Jimon and Sammon

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The "Paradise Academy" (延暦寺浄土院) at Enryaku-ji on Mount Hiei.

Jimon (寺門?) and Sammon (山門?), also known as the Enchin and Ennin factions respectively, were rival branches of Tendai Buddhism created in the 9th century and based on Mount Hiei just outside Kyoto.

Jimon's head temple was Mii-dera, at the foot of Mount Hiei, while the Sammon sect was based at Enryaku-ji, at the summit of the mountain. This rivalry does not appear to be based on differing opinions on dogma or doctrine, only a sort of jealousy, each seeking to be the chief or sole Tendai core temple. Following the deaths of Enchin in 891, this rivalry only deepened, and over the next several centuries, led to a number of armed conflicts. Most were the result of a monk from one faction becoming appointed Abbot (zasu) of the other faction's temple, or of one faction not being invited to events, conferences, or festivals held by the other.

As the disagreements escalated into armed conflicts, both sects formed the first standing armies of warrior monks, called sōhei. When the Genpei War broke out in 1180, the warrior monks of the two sects found themselves on opposing sides, the Enryaku-ji Sammon monks supporting the Taira clan while Mii-dera's Jimon monks supported the Minamoto clan.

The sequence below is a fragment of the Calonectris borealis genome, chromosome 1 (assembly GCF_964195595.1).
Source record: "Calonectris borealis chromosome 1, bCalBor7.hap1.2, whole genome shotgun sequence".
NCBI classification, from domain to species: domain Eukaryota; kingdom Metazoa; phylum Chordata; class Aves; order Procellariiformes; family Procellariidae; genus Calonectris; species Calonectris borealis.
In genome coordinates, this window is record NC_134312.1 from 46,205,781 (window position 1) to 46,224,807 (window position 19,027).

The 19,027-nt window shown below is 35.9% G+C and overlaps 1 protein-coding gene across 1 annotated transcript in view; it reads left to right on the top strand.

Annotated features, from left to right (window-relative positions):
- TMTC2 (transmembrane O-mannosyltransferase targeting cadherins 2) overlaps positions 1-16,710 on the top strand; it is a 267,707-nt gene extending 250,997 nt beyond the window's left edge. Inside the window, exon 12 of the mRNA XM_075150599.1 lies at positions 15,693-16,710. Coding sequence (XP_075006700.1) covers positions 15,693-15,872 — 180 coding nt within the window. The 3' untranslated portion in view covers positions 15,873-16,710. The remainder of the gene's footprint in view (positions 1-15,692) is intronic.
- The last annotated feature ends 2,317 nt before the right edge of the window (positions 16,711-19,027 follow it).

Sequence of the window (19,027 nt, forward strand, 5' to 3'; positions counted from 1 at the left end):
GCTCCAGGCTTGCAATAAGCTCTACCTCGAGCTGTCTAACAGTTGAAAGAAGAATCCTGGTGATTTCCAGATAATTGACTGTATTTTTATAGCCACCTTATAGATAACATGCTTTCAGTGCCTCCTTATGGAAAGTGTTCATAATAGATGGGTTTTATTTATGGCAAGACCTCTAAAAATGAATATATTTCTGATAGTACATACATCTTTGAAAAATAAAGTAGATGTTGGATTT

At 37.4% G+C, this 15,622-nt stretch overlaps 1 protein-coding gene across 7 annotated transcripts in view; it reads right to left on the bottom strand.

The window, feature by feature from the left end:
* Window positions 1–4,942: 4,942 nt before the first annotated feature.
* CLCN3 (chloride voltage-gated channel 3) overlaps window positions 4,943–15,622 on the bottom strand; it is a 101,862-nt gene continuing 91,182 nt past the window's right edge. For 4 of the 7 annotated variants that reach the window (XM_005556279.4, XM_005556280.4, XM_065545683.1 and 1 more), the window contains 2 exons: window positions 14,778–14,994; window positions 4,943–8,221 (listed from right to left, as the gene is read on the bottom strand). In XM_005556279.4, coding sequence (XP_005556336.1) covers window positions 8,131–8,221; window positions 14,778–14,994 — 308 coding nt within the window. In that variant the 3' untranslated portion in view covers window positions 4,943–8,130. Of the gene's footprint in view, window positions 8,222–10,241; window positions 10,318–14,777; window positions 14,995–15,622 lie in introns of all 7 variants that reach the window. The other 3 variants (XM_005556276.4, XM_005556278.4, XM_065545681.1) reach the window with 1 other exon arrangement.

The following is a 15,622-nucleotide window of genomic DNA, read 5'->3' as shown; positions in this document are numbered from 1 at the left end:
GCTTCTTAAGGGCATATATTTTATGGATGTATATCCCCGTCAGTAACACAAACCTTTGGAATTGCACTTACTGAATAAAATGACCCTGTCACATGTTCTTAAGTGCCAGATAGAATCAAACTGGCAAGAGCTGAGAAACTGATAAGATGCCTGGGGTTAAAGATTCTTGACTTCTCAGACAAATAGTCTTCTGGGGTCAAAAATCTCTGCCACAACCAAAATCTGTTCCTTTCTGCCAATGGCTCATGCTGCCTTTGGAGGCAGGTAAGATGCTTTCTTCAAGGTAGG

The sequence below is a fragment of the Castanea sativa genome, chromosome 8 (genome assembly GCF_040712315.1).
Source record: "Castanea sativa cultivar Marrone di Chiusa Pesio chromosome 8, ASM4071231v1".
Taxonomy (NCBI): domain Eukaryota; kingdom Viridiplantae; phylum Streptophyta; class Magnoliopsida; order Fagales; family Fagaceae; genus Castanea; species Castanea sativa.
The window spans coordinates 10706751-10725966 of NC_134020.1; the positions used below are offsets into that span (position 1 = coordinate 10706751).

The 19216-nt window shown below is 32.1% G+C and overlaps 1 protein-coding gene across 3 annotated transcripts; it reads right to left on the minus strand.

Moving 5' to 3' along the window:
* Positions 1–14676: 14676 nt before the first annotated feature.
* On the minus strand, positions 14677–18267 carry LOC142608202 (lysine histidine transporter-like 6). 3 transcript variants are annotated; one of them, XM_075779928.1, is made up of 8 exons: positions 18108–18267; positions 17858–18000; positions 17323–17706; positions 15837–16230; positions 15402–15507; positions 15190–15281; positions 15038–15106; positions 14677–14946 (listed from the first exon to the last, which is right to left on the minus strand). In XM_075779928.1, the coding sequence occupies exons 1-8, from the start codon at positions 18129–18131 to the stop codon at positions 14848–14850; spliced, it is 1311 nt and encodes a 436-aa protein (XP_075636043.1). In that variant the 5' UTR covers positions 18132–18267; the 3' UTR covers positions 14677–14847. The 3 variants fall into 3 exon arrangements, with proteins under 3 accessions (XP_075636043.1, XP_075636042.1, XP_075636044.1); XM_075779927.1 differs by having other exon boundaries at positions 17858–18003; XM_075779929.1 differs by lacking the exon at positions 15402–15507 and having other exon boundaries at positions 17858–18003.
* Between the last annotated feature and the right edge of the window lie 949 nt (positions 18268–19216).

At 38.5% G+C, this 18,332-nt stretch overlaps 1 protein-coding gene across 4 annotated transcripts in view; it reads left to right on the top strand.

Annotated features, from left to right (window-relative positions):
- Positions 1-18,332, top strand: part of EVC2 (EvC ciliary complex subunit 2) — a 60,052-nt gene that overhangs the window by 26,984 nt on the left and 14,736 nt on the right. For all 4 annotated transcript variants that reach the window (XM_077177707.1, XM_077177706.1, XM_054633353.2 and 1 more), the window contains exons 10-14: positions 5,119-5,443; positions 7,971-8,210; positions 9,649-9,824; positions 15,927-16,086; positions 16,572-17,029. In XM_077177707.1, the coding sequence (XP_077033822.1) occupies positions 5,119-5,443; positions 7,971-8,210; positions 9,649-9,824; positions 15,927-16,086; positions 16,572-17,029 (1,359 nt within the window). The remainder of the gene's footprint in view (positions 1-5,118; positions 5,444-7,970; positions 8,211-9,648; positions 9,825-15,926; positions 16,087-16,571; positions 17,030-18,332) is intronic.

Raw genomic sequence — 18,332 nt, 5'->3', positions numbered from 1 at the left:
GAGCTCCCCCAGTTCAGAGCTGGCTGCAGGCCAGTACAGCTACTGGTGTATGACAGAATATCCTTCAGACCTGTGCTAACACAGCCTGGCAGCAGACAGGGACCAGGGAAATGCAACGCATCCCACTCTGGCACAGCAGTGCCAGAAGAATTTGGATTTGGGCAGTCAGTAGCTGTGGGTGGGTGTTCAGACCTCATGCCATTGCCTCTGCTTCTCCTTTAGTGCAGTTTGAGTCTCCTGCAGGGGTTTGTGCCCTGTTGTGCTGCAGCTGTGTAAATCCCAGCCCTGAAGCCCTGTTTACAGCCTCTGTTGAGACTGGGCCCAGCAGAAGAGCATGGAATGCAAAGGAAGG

Only after the end of the Genpei War and the establishment of the first shogunate did the conflicts between the two sects settle down. However, the division and disagreement lasted several centuries longer, until both temples were destroyed by the forces of Oda Nobunaga at the end of the 16th century. Though it is unclear when the names 'Jimon' and 'Sammon' fell out of use, and when the two temples ceased fighting, the destruction of both temples by a greater, larger outside force brought a definite end to their quarrels.